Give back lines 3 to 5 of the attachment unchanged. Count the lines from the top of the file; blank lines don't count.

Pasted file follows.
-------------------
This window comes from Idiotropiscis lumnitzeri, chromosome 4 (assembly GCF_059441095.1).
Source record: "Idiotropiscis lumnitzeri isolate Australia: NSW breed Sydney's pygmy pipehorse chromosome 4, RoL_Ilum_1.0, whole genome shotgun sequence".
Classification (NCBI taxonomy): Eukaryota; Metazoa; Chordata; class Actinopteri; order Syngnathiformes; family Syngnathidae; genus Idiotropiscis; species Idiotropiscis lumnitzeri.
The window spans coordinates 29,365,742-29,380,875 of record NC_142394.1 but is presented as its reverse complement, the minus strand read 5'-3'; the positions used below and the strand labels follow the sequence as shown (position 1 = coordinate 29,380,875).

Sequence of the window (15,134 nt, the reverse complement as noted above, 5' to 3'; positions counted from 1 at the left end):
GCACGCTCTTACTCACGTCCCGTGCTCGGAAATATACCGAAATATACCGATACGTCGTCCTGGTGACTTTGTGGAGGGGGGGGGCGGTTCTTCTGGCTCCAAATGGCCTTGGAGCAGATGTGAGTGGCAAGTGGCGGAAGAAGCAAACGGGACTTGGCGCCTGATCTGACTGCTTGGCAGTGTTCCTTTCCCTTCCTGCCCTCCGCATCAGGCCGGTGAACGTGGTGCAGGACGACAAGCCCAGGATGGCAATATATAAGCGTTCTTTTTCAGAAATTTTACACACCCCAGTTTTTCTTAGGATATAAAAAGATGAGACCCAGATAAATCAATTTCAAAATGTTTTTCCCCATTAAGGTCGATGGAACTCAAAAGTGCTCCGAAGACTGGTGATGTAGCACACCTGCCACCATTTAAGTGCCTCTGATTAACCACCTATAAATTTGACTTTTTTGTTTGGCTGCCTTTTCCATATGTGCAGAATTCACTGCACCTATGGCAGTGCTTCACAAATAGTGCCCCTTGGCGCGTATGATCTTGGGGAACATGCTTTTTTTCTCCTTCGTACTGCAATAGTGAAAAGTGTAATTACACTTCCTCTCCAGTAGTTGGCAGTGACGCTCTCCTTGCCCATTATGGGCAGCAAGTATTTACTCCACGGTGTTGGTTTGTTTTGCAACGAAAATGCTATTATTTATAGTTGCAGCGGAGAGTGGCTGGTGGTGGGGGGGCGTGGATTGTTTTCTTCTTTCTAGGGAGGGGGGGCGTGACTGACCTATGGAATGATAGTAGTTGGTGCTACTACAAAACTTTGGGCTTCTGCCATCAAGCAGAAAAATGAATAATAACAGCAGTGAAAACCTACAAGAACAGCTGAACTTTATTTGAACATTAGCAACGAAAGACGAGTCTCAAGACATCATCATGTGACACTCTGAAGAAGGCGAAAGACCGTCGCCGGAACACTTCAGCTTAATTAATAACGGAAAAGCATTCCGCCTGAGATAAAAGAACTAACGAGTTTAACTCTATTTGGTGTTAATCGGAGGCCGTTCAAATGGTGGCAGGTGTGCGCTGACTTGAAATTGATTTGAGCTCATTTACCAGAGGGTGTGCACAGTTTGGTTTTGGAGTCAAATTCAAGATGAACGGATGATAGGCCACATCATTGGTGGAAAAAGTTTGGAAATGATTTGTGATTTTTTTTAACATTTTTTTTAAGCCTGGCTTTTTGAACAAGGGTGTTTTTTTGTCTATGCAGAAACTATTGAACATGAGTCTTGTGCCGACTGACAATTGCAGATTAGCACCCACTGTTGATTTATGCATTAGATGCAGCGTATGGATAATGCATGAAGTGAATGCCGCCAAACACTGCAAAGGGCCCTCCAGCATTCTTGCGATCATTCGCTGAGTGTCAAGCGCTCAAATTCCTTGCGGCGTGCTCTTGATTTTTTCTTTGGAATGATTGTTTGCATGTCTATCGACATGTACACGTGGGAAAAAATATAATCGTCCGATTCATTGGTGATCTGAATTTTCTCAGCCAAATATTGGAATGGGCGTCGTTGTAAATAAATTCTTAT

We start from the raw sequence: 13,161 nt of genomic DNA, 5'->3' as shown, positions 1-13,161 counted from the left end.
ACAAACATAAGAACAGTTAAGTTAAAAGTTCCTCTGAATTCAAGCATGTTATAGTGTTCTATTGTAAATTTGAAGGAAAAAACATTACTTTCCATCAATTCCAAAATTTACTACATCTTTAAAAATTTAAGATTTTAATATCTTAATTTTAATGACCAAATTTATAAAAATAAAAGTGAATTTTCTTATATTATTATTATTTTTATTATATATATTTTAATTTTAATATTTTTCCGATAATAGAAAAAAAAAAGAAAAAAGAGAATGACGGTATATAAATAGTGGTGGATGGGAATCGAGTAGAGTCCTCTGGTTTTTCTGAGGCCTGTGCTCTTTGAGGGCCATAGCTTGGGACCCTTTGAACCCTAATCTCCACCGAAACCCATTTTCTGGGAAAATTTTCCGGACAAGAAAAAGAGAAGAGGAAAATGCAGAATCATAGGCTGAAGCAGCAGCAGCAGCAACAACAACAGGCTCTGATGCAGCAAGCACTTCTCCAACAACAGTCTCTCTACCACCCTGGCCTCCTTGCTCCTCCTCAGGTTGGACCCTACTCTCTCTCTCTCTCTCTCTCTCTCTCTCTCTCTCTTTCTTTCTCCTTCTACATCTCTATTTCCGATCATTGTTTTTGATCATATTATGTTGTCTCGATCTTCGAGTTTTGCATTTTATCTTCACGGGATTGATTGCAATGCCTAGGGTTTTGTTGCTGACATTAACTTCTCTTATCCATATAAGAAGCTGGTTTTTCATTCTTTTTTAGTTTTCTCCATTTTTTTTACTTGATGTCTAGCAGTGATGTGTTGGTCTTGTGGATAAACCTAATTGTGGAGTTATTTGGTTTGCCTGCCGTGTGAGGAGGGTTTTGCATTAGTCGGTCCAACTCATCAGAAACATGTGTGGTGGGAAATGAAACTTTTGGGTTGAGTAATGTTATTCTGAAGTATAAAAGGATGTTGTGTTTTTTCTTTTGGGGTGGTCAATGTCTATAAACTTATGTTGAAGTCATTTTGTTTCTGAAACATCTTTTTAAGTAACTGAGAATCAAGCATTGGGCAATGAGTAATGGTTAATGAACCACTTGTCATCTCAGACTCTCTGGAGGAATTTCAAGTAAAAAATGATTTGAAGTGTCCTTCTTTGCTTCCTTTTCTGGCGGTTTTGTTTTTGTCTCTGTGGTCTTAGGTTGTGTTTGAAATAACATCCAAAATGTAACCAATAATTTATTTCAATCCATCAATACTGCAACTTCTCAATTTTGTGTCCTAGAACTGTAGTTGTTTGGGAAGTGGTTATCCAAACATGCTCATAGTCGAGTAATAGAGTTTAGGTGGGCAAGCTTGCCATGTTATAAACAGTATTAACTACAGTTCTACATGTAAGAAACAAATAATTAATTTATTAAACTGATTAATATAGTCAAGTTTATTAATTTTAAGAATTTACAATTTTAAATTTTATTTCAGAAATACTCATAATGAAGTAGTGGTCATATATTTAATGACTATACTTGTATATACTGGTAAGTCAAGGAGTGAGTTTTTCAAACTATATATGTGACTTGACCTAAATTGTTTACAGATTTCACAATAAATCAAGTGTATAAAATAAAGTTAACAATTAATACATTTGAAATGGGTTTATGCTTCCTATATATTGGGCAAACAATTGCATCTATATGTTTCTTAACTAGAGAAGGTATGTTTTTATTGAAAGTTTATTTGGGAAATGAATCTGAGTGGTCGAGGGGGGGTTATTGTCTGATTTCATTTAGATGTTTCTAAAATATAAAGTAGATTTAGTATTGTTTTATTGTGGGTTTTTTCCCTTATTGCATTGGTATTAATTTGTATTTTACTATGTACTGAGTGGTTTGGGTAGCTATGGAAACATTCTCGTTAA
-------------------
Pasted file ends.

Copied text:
Classification (NCBI taxonomy): Eukaryota; Metazoa; Chordata; class Actinopteri; order Syngnathiformes; family Syngnathidae; genus Idiotropiscis; species Idiotropiscis lumnitzeri.
The window spans coordinates 29,365,742-29,380,875 of record NC_142394.1 but is presented as its reverse complement, the minus strand read 5'-3'; the positions used below and the strand labels follow the sequence as shown (position 1 = coordinate 29,380,875).

Sequence of the window (15,134 nt, the reverse complement as noted above, 5' to 3'; positions counted from 1 at the left end):